Fishing gear downs seagull

Fishing gear downs seagull

Bird flown to Sitka, put down after it digests treble hook

A local bird rescue center is asking fishermen to be careful with their fishing gear after a seagull ingested a treble hook and died earlier this month.

On Aug. 12, a local jogger reported seeing a seagull wrapped in sport fishing line in the Salmon Creek area. That report was passed on to local bird rescue nonprofit Juneau Raptor Center, which is permitted to help birds in distress.

The bird had a bobber, a piece of fishing gear used to suspend bait at a predetermined depth, hanging from its mouth. The line wrapped around the bird’s wings prevented its flight. Later, JRC would discover a treble hook lodged in its throat.

“It could not walk or fly due to being entangled with the fish line,” said responding volunteer Pat Block.

Two people working close by took the bird from the jogger and passed it to Block and another volunteer.

“We put him in a kennel with water, over-nighted,” Block said.

The next day, JRC arranged to have the seagull flown to the Alaska Raptor Center in Sitka for care by veterinarian Dr. Victoria Vosburg, an accomplished bird vet.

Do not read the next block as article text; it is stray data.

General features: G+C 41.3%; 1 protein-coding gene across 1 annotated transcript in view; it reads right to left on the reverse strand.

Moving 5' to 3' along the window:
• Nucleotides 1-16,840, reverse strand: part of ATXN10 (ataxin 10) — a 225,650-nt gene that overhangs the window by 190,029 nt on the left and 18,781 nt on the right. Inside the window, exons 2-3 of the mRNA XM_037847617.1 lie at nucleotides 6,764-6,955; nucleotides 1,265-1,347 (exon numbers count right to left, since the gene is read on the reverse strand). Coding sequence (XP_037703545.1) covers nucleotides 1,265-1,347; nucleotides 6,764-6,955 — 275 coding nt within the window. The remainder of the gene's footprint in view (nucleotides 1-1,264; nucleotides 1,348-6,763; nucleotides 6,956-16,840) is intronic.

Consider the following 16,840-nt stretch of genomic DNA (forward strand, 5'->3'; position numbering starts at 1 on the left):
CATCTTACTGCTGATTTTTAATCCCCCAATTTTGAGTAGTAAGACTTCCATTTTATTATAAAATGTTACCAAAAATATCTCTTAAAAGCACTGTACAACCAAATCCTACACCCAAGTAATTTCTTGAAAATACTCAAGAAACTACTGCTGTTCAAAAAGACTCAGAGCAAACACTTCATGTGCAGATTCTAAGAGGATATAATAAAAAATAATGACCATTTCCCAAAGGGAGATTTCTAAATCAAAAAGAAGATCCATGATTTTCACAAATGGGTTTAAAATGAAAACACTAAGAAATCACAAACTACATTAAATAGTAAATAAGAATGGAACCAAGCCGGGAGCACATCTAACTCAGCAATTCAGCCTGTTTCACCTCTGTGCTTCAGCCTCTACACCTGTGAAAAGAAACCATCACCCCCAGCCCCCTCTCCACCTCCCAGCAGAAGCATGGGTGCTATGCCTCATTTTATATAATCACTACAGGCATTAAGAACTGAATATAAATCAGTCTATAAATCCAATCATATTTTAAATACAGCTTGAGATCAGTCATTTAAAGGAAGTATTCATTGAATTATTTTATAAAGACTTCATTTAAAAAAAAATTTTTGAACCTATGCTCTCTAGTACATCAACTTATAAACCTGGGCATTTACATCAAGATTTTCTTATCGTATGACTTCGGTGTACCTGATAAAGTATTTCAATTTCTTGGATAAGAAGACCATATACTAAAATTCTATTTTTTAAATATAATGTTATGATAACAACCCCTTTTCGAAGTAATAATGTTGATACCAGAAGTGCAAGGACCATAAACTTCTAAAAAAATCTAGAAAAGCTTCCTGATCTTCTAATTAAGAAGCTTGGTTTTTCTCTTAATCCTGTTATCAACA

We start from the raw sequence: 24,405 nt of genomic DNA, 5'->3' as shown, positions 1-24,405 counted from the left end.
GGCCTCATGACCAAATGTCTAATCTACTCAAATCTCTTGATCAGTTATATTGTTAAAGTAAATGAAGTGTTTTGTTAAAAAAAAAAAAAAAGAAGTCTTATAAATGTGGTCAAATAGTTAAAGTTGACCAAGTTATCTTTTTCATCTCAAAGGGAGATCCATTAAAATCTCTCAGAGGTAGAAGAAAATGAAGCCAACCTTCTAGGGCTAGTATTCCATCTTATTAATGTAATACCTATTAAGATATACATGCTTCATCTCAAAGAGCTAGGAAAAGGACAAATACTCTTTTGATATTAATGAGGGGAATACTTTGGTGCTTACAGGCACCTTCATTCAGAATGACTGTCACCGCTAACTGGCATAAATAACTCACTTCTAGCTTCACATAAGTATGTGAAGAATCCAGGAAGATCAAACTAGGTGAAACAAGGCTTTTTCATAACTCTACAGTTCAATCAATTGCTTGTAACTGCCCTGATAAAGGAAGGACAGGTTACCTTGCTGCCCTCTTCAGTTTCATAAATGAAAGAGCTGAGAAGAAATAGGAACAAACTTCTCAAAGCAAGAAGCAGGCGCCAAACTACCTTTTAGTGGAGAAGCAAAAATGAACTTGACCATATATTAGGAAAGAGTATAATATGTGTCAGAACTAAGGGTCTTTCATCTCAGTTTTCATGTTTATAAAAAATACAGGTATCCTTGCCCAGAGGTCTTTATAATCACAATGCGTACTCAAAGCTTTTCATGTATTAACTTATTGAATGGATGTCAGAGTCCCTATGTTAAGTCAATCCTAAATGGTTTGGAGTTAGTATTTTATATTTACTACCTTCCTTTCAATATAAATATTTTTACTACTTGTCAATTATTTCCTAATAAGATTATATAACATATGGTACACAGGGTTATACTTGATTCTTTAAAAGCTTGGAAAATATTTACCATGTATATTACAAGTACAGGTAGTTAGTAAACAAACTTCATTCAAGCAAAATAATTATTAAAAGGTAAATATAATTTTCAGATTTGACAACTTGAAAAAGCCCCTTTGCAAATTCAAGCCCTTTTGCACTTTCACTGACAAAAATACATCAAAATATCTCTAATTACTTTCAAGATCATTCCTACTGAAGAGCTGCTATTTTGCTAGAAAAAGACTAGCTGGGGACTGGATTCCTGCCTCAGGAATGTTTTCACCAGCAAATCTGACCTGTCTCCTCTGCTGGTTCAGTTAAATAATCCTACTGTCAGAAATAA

But it was too late for the bird. Vosburg determined that euthanasia — having the bird put down — was the most humane course of action. Surgery to remove the hook would have caused more damage to the bird than it would help.

Typically, the scar tissue formed with surgeries like these would render the bird incapable of opening its throat wide enough to feed properly, Vosburg said. That means it would likely die by starvation.

To spare the bird that agony, they put it down, Vosburg told the Empire.

“The treble hook had punctured through the esophagus and the skin,” Vosburg said.

JRC helped 127 birds in 2017. Twenty-six of those animals were bald eagles, while 94 were non-raptor species.

The best thing to do when encountering a bird in distress, is to call JRC’s pager at 790-5254 and leave a phone number. Volunteers monitor the pager at all hours and generally respond right away, Block said.

Birds sometimes look like they’re in distress when they’re not, so it’s best to watch the bird for a few moments before making the call. Block recommended approaching the bird and pushing its “comfort zone” a bit before calling the number. It will fly away when you get too close. If it doesn’t, that could indicate an injury, illness or other issue.


• Contact reporter Kevin Gullufsen at 523-2228 and kgullufsen@juneauempire.com. Follow him on Twitter at @KevinGullufsen.


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